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Charles Cuttone


June 26, 2008
Call it the great experiment in the desert

by Charles Cuttone
Executive Editor

Chivas fans turned out for Wednesday's match against the Red Bulls at University of Phoenix Stadium.
Chivas fans turned out for Wednesday's match against the Red Bulls at University of Phoenix Stadium.
© Global Spectrum, Gene Lower/Slingshot
Having watched international matches played in the United States for more than 30 years, I know that it’s not unusual for the home team to feel like the visitors.

That certainly has been the case for many United States National Team games played across the country.

Audiences for World Cup qualifiers, especially, have always shown a particular exuberance for the opposing teams. Even the recent U.S. game at Giants Stadium was a mixed bag, with easily as many cheering for Argentina as the Americans.

So, it’s particularly interesting to see a club game played in a neutral site, between Chivas de Guadalajara of Mexico (visitors) and MLS’s New York Red Bulls (hosts). Call it the great experiment in the desert. The promoter of this match had only three weeks to put it together.

For Chivas de Guadalajara, the game is part of their preparation for the Apertura Mexican season, and one of six games in a package put together by Soccer United Marketing. (The next one is in Dallas on June 29 at Pizza Hut Park)

For the Red Bulls, the game is more of an intrusion into an already grueling and injury filled season…. Uh, guys, while you are on the way to the west coast, can you make a quick stop in Phoenix?

The crowd at the University of Phoenix Stadium, where the NFL’s Arizona Cardinals play, looked like a typical Red Bulls home game. Only 10,154 of the stadium’s 64,000 seats were occupied.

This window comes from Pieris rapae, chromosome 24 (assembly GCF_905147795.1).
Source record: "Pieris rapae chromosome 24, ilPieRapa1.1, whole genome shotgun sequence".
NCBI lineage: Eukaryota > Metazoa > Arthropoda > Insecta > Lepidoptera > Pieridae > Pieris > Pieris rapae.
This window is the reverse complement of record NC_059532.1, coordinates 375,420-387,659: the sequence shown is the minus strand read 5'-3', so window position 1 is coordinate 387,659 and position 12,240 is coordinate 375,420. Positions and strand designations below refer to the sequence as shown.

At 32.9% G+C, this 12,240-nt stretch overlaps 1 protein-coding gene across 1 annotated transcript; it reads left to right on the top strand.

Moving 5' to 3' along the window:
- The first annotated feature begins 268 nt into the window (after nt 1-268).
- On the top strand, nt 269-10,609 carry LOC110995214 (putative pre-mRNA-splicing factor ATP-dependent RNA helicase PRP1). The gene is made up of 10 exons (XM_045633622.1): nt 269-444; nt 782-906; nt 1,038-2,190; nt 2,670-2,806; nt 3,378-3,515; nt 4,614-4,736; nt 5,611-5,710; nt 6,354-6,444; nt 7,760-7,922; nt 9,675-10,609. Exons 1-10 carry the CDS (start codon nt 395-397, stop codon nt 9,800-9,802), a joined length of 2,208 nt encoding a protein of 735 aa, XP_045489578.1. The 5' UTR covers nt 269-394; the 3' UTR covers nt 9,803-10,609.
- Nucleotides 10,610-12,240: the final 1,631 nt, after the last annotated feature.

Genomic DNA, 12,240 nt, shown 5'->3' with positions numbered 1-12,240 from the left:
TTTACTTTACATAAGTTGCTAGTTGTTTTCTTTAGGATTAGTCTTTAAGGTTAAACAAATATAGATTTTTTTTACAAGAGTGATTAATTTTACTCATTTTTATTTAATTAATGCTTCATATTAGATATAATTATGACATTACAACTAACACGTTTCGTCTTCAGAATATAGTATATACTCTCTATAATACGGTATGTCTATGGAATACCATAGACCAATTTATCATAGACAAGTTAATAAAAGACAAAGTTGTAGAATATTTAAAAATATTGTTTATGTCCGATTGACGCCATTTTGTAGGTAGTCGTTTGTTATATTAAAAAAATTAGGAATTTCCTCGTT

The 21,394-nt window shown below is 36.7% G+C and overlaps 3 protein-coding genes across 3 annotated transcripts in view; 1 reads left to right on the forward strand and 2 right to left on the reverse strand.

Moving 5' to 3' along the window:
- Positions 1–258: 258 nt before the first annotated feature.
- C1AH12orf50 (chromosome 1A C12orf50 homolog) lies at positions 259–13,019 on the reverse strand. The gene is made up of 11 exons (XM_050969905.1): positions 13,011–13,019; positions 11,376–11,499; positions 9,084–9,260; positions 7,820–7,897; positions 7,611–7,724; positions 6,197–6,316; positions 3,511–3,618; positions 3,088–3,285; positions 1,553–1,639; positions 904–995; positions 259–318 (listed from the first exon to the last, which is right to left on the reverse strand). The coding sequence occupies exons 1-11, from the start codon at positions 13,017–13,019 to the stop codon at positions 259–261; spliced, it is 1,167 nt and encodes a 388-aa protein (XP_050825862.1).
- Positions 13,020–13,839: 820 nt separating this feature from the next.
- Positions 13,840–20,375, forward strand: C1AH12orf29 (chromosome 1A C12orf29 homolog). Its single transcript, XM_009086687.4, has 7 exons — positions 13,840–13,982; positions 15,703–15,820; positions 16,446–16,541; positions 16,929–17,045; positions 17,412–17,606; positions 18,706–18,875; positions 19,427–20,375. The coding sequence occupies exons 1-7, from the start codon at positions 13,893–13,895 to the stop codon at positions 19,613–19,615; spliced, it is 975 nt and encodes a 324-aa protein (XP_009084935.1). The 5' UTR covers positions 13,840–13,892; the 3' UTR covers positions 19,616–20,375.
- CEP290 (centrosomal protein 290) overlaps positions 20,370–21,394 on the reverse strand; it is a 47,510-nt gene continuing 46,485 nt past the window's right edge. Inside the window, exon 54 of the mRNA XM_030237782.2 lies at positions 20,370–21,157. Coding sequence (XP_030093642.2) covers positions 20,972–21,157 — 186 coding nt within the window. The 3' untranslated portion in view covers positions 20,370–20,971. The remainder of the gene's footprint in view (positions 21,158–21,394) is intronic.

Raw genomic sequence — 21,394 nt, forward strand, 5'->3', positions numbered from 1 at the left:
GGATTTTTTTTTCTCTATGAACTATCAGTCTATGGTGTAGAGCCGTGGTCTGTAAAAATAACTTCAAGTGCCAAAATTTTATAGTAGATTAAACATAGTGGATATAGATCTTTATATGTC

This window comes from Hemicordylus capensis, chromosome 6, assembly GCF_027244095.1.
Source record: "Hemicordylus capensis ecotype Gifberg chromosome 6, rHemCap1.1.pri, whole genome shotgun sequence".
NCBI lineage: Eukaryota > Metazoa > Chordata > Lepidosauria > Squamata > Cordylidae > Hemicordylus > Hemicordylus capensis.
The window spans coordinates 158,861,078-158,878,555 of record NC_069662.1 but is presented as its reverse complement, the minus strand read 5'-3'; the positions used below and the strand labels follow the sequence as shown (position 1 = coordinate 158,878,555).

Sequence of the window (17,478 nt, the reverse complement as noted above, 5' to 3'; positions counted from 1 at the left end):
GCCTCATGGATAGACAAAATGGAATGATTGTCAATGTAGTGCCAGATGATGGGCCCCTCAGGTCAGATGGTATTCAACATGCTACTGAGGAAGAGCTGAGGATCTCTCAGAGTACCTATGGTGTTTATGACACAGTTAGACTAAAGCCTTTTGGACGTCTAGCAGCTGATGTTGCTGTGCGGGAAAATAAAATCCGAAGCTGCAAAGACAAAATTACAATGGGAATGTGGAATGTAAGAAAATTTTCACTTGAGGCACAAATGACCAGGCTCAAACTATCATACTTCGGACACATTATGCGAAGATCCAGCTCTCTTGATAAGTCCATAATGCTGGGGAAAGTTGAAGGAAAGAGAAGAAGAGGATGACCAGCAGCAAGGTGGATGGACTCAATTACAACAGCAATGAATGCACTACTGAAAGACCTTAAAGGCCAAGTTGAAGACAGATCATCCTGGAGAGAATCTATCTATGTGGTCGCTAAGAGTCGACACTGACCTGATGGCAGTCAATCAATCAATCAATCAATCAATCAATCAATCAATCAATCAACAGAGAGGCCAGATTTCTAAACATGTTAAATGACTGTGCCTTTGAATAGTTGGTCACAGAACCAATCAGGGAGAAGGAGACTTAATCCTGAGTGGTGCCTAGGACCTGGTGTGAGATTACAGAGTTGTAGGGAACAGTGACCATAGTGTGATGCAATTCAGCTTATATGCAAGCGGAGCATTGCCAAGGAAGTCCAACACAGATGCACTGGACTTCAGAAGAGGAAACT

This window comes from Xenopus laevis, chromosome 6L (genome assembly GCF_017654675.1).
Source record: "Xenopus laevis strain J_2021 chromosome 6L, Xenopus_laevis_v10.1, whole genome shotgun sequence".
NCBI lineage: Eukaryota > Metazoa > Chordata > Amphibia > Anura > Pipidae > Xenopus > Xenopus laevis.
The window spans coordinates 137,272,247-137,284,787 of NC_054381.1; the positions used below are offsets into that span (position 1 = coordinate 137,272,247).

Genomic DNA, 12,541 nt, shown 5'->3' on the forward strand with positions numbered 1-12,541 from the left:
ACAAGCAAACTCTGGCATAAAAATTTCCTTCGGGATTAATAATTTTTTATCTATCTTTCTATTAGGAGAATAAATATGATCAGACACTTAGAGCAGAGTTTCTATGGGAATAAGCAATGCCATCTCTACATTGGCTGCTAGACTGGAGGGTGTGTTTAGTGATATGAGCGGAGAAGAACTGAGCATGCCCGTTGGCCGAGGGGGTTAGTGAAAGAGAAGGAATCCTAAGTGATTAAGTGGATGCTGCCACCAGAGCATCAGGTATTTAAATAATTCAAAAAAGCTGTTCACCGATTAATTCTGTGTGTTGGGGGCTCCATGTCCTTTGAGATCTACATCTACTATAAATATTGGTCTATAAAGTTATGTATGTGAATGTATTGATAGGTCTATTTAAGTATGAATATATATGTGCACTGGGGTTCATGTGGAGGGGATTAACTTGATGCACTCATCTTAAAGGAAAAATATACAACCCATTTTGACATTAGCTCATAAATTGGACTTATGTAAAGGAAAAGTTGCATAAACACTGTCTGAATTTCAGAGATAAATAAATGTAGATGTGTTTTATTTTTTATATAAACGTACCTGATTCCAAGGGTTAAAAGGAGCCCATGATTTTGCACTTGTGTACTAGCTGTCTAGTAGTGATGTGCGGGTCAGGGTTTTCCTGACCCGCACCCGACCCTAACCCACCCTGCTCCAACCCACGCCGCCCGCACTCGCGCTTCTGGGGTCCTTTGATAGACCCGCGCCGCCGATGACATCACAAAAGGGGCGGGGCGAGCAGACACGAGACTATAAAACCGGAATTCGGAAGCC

And clearly, the Red Bulls were not the home team Wednesday night. It was Chivas. There was a smattering of polite applause when Oscar Echeverry scored in the 23rd minute, but there were wild cheers following a Chivas miss, and loud chants that reverberated under the closed roof of the stadium.

The promoter of the game was hoping to attract 30,000 fans for the game, and maybe with more lead time, they might have been able to do that.

Even so, the passion of the fans, who were decked out in Chivas jerseys and making lots of noise with their air horns, proved there is a following for the game, even in outposts like Phoenix, which has barely registered on the radar for MLS expansion.

Converting that passion to a following for the league is what needs to happen for MLS to be a truly national “major” league. Maybe the Red Bulls or the Galaxy would be someone’s second team after their “home” team, but it is what MLS needs to grow TV ratings and interest in the league. In this city, which has teams in baseball, football, hockey and basketball, it seems like the Chicago Cubs, who hold their spring training in nearby Mesa, are as or more popular Arizona Diamondbacks.

So while adding a game into an already grueling schedule might not seem like the best idea for a hurting team, it’s not a bad one for a growing league. Might not be a bad scenario for MLS to promote the league here in Philly this year and next.

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